One year ago this week, Congress passed a belated Farm Bill that reduced food assistance for low-income Americans. The cuts of $8 billion were less than the GOP House leadership wanted, but more than a bipartisan Senate bill had proposed.
HELENA — A Republican state senator’s bill to restrict eligibility for food stamps in Montana ran into a wall of opposition Monday, including the Bullock administration, Food Bank officials and other advocates for the poor and the hungry.
Montana’s struggling mental health care system may finally be getting much-needed attention.
Billings needs more housing for mothers recovering from drug addictions and for their children. But next week, there will be less when the Center for Children and Families closes Housing Family Matters.
The 2013 Legislature heard the pleas from Montana health care providers who had gone for several years without increases in Medicaid rates, despite increases in actual costs of care.
Yellowstone County is a less healthy place to live than it was last year, two years ago and even three years ago, according to the 2014 County Health Rankings, one of the most reputable rankings in the nation.
HELENA — Advocates who filed a federal lawsuit over Montana's treatment of mentally ill prisoners say they are optimistic the matter can still be resolved through negotiations with state corrections officials.
A public meeting focusing on the needs of people with disabilities is set for Friday, March 28 from 3 p.m. to 4:15 p.m. via videoconference in nine Montana cities.
Happy New Year greetings ring true at the Mental Health Center that serves Yellowstone and 10 neighboring counties.
HELENA — Officials with the state and Xerox Corp. agreed Friday to take a step back and re-evaluate how best to complete the stalled $70 million redo of a claims-processing system for Medicaid.
Montanans aren’t as fat as they were a year ago. But don’t reach for that extra piece of fudge yet.
If Yellowstone County residents were admitted to Montana State Hospital at the same rate as the rest of the state, the psychiatric hospital would have seen dozens more patients last year.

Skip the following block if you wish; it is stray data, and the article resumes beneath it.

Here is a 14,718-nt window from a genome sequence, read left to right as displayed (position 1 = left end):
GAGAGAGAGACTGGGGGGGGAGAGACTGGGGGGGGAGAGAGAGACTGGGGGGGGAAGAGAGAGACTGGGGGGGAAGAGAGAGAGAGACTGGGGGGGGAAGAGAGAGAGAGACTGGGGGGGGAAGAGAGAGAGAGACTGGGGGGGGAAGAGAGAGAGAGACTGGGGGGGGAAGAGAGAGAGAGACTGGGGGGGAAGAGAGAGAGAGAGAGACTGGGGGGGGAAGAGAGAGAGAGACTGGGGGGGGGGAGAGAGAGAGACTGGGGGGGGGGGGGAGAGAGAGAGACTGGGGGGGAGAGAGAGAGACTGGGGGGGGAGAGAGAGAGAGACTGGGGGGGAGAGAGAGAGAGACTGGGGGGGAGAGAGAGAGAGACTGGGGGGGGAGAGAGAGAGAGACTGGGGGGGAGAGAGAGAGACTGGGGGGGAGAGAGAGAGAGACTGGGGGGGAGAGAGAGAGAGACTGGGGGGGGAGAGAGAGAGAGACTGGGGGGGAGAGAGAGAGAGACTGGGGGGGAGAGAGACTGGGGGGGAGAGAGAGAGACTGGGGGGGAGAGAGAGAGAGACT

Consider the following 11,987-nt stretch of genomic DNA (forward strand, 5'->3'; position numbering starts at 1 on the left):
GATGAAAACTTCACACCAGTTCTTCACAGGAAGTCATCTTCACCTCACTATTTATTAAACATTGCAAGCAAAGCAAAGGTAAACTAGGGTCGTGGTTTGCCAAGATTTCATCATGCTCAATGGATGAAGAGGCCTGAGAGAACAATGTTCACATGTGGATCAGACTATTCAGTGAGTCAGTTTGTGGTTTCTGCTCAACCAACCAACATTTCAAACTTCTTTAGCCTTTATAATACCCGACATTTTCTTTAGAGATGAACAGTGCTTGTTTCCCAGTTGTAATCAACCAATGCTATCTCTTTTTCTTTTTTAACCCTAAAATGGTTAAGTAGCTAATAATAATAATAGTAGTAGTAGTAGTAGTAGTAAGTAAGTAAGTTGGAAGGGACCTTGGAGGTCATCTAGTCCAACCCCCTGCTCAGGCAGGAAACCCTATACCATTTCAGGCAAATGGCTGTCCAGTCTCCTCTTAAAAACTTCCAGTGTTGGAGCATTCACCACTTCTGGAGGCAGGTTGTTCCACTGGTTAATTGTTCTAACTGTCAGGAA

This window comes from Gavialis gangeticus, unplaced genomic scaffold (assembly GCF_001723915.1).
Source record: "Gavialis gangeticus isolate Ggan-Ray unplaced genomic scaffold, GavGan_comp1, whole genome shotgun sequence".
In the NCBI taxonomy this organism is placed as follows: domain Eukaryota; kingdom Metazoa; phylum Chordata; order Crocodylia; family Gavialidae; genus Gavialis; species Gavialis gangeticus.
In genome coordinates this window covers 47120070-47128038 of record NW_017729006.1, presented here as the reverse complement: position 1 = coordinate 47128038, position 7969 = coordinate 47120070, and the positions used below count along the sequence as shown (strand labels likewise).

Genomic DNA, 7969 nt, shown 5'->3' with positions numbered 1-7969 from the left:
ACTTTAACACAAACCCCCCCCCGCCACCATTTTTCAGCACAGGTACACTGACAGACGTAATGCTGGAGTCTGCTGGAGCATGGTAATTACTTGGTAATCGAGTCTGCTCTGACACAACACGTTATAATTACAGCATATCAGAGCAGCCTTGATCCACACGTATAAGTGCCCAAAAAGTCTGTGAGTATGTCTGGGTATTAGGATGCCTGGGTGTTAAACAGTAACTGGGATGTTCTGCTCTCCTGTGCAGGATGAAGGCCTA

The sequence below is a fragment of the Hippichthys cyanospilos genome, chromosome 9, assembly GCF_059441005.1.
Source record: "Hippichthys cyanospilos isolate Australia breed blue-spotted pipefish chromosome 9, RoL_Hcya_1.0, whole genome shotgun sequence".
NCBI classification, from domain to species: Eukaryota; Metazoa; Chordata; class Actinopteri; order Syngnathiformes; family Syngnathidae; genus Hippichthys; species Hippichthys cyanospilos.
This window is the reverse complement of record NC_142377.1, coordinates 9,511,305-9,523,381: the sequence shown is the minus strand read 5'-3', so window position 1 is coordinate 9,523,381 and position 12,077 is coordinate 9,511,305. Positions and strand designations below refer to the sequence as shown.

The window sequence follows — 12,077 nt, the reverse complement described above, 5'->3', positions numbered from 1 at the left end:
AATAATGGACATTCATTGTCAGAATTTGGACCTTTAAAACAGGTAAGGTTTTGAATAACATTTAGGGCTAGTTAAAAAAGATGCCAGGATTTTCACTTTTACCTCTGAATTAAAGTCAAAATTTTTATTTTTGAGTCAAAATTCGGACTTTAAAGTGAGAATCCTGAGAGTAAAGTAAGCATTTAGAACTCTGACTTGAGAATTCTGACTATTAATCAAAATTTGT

Standing in the main reception room at the Community Crisis Center, members of Gov. Steve Bullock's staff watched and listened.
MarCee Farrar-Neary, program director of the Community Crisis Center, leads a tour for state officials, from left, Jim Molloy, senior policy adviser to Gov. Steve Bullock; Richard Opper, DPHHS director and Tara Veazey, Bullock's health and families policy adviser. They were on a fact-finding…
All around us in Montana, there are hundreds of people in recovery from mental and substance use disorders. They are contributing to our businesses, connecting with their families, and giving back to the community. Every day someone begins their journey of recovery.
Comments are being taken on a proposed 15th amendment to the 1975 operating permit for the Golden Sunlight Mine, which would allow for the expansion of one pit and the creation of a new one.
HELENA — Nonprofit groups that serve thousands of mentally disabled Montanans will get their full 4 percent increase in state payments starting in July, without any strings attached, the Bullock administration has agreed.
The picnic-perfect weather this past weekend in the Billings area fits with favorite summer images: Happy, care-free kids playing outdoors, enjoying a long vacation from school.
HELENA – Nonprofit firms that care for thousands of mentally disabled Montanans urged the Bullock administration Wednesday to honor a 4 percent annual increase in their payment rates, as approved by the 2013 Legislature.
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